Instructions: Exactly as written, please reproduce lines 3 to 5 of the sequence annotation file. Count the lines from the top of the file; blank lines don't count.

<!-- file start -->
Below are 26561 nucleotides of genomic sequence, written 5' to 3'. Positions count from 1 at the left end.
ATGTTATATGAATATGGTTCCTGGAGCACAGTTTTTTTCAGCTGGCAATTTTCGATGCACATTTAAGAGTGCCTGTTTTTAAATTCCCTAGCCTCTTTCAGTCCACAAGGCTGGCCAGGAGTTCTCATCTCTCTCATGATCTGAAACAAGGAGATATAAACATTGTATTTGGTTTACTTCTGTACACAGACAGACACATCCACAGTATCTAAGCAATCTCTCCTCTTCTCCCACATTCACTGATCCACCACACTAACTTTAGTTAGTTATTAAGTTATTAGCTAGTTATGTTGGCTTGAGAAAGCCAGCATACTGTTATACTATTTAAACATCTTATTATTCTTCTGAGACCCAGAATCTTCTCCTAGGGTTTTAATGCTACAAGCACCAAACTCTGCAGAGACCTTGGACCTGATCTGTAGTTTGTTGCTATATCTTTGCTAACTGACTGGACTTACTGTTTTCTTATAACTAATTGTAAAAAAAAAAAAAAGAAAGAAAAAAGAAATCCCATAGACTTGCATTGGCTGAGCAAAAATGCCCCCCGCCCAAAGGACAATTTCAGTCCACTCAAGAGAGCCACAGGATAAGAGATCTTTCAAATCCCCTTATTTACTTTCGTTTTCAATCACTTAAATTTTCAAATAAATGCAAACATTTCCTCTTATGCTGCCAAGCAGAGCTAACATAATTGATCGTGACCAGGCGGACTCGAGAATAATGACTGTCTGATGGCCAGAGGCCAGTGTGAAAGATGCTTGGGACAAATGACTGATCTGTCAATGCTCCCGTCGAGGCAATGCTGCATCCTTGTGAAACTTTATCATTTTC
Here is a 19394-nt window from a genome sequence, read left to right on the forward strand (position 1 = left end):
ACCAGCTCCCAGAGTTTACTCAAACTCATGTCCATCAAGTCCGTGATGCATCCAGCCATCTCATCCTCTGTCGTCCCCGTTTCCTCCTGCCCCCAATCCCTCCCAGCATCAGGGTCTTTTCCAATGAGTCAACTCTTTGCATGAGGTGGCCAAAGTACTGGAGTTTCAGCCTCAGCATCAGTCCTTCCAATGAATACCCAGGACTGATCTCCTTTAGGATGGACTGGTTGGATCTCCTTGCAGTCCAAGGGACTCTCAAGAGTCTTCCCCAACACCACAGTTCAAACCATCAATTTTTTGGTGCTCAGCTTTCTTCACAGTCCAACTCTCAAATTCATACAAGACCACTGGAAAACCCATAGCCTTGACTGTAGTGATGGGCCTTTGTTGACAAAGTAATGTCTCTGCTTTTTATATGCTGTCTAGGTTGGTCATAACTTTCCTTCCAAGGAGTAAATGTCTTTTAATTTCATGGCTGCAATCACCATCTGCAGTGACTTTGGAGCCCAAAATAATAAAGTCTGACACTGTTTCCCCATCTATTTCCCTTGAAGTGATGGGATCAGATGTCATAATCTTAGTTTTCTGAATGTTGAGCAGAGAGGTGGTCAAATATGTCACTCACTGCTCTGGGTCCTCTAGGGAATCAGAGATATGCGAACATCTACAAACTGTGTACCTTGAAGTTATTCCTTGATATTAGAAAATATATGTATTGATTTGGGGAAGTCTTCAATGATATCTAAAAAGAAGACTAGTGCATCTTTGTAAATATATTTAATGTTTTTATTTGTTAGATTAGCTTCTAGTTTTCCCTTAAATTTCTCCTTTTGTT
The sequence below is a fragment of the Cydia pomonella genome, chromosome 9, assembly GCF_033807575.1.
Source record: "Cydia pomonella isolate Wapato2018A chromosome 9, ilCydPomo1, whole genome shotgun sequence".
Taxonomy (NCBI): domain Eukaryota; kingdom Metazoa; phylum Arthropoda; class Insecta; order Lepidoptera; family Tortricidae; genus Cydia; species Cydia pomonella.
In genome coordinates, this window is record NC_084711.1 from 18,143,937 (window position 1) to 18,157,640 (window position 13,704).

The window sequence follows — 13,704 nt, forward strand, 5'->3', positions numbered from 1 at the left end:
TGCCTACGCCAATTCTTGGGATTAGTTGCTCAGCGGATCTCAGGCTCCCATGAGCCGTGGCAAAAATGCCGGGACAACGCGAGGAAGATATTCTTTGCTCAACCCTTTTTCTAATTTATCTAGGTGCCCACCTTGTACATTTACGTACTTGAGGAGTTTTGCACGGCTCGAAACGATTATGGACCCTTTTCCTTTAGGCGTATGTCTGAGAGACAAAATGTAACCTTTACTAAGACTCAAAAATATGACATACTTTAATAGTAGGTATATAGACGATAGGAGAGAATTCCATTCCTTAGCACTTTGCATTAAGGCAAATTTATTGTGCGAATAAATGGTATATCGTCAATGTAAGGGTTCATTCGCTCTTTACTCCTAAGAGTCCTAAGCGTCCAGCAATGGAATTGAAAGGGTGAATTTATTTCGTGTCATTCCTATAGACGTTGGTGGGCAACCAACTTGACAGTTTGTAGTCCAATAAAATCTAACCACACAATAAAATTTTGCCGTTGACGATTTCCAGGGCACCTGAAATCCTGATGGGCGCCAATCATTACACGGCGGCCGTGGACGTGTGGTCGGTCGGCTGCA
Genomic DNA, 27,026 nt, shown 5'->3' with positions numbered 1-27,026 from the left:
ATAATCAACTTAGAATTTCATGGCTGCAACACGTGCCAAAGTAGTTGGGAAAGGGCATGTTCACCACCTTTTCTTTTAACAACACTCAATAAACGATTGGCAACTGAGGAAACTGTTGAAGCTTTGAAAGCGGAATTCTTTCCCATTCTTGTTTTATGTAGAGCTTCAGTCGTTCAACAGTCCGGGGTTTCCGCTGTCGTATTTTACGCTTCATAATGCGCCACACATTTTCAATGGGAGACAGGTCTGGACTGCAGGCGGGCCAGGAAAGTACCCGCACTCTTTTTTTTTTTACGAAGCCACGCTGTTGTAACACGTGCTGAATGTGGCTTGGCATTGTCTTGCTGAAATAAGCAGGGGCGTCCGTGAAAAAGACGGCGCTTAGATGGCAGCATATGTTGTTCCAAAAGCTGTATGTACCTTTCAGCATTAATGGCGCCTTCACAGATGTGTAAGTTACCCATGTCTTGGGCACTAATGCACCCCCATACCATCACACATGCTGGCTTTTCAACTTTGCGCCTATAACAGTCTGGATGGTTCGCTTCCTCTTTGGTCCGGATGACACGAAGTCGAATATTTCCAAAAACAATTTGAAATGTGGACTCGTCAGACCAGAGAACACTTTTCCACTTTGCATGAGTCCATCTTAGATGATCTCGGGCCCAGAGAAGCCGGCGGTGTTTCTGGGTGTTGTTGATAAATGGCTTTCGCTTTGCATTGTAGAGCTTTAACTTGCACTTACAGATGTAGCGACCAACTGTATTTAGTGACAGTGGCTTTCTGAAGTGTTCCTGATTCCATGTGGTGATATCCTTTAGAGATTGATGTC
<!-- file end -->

Here is a 19394-nt window from a genome sequence, read left to right on the forward strand (position 1 = left end):
ACCAGCTCCCAGAGTTTACTCAAACTCATGTCCATCAAGTCCGTGATGCATCCAGCCATCTCATCCTCTGTCGTCCCCGTTTCCTCCTGCCCCCAATCCCTCCCAGCATCAGGGTCTTTTCCAATGAGTCAACTCTTTGCATGAGGTGGCCAAAGTACTGGAGTTTCAGCCTCAGCATCAGTCCTTCCAATGAATACCCAGGACTGATCTCCTTTAGGATGGACTGGTTGGATCTCCTTGCAGTCCAAGGGACTCTCAAGAGTCTTCCCCAACACCACAGTTCAAACCATCAATTTTTTGGTGCTCAGCTTTCTTCACAGTCCAACTCTCAAATTCATACAAGACCACTGGAAAACCCATAGCCTTGACTGTAGTGATGGGCCTTTGTTGACAAAGTAATGTCTCTGCTTTTTATATGCTGTCTAGGTTGGTCATAACTTTCCTTCCAAGGAGTAAATGTCTTTTAATTTCATGGCTGCAATCACCATCTGCAGTGACTTTGGAGCCCAAAATAATAAAGTCTGACACTGTTTCCCCATCTATTTCCCTTGAAGTGATGGGATCAGATGTCATAATCTTAGTTTTCTGAATGTTGAGCAGAGAGGTGGTCAAATATGTCACTCACTGCTCTGGGTCCTCTAGGGAATCAGAGATATGCGAACATCTACAAACTGTGTACCTTGAAGTTATTCCTTGATATTAGAAAATATATGTATTGATTTGGGGAAGTCTTCAATGATATCTAAAAAGAAGACTAGTGCATCTTTGTAAATATATTTAATGTTTTTATTTGTTAGATTAGCTTCTAGTTTTCCCTTAAATTTCTCCTTTTGTT
The sequence below is a fragment of the Cydia pomonella genome, chromosome 9, assembly GCF_033807575.1.